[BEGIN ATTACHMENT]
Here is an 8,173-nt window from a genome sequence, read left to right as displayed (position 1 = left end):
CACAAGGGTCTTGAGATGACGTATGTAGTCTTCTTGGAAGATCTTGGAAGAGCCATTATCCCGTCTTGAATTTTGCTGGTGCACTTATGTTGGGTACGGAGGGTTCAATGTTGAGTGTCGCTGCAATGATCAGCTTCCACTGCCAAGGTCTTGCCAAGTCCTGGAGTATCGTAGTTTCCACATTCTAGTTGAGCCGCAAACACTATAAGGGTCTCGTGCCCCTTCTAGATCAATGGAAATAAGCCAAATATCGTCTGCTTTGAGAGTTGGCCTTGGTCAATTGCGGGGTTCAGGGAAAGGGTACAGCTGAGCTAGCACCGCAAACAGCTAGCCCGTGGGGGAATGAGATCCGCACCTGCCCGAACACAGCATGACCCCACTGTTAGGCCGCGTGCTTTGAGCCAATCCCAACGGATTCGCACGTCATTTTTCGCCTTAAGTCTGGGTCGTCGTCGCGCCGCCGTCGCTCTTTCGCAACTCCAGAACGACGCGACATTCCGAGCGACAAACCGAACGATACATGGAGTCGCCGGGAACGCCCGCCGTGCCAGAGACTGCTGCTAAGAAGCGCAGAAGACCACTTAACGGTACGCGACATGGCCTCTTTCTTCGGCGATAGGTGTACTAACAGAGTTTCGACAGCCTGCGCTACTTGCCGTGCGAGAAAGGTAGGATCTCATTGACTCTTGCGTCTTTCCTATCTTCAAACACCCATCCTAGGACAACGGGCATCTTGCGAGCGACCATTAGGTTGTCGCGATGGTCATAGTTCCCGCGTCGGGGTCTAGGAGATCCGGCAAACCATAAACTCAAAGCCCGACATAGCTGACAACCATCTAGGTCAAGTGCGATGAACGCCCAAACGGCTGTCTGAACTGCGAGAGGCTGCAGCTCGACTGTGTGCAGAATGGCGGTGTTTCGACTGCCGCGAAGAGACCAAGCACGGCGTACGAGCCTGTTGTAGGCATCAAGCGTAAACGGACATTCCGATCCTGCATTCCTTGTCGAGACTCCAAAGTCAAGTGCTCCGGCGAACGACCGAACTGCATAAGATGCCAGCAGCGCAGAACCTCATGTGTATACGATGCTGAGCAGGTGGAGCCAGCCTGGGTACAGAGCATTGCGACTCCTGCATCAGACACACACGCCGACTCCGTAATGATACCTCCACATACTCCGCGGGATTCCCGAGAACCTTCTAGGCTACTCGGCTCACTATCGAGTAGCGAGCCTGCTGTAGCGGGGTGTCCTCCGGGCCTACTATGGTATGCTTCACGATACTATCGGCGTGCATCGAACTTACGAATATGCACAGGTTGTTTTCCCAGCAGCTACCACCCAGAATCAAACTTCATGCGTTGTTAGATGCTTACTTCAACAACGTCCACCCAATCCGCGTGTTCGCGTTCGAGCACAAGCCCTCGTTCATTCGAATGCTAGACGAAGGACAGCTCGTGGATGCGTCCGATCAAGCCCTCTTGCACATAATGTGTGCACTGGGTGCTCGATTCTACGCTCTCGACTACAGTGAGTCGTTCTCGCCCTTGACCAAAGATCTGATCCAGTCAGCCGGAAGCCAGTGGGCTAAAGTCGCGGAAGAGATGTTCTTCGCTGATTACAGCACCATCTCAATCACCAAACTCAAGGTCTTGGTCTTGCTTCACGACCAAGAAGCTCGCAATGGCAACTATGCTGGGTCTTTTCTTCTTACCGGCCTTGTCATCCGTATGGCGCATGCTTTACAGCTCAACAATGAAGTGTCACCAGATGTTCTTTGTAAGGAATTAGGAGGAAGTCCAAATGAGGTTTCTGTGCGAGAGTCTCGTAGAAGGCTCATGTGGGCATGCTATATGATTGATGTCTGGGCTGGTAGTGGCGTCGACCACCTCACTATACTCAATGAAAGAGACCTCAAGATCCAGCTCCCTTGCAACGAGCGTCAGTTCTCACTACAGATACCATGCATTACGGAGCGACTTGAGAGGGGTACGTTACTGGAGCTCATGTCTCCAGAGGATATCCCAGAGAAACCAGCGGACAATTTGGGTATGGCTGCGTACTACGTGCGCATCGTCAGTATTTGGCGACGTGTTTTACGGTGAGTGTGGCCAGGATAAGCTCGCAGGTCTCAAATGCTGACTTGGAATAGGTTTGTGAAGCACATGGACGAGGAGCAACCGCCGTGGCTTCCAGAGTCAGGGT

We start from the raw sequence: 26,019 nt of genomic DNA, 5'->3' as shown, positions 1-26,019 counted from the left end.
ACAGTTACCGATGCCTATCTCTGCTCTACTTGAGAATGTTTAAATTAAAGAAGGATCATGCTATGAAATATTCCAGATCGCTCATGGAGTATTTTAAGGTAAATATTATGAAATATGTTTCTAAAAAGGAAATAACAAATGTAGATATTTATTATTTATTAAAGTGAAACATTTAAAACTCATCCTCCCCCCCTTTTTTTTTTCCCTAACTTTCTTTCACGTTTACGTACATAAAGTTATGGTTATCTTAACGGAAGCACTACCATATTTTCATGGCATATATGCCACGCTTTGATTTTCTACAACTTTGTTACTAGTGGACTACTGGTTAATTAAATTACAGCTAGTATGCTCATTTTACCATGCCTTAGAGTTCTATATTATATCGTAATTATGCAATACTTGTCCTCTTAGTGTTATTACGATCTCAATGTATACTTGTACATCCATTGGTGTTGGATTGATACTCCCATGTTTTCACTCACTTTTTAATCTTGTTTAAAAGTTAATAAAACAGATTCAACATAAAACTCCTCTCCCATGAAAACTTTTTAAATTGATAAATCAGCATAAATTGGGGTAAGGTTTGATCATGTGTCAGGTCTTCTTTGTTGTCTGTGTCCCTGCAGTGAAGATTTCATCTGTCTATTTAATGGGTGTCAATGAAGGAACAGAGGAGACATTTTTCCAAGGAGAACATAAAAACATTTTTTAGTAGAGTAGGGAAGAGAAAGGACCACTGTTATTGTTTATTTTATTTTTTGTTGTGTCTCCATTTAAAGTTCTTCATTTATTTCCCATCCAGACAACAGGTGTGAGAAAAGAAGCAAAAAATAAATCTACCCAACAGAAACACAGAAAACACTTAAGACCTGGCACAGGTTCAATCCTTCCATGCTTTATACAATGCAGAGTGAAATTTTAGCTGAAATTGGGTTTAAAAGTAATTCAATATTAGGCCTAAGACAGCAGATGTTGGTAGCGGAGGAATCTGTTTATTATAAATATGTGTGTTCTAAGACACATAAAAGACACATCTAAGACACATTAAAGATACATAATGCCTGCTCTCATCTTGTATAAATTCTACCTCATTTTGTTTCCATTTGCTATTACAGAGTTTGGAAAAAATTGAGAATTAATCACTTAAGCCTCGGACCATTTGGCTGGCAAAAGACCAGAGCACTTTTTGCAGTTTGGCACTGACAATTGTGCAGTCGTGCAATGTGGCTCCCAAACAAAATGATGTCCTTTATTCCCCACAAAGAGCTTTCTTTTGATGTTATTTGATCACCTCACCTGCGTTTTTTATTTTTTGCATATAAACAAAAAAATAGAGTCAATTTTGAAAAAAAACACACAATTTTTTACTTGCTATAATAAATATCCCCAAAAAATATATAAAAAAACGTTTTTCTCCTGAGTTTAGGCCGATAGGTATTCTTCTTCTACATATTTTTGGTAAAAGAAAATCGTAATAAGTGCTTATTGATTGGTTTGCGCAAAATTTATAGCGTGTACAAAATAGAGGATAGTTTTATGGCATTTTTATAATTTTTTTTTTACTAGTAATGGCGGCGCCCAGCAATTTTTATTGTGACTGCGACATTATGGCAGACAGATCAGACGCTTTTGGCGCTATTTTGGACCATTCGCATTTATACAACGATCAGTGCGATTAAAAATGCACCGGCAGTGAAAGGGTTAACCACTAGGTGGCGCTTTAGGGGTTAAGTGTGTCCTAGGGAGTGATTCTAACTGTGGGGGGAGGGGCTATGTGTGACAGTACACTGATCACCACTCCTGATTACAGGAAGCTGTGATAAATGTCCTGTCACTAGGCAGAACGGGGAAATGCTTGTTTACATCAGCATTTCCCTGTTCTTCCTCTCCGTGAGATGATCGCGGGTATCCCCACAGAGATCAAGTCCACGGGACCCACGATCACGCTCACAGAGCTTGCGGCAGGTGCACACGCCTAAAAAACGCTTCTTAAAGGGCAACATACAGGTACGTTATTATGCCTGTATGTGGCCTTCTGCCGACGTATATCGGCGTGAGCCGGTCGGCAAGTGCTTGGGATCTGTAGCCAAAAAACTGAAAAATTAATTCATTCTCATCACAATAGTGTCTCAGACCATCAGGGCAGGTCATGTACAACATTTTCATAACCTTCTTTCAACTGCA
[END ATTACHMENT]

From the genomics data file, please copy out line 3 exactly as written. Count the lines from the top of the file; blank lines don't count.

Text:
We start from the raw sequence: 26,019 nt of genomic DNA, 5'->3' as shown, positions 1-26,019 counted from the left end.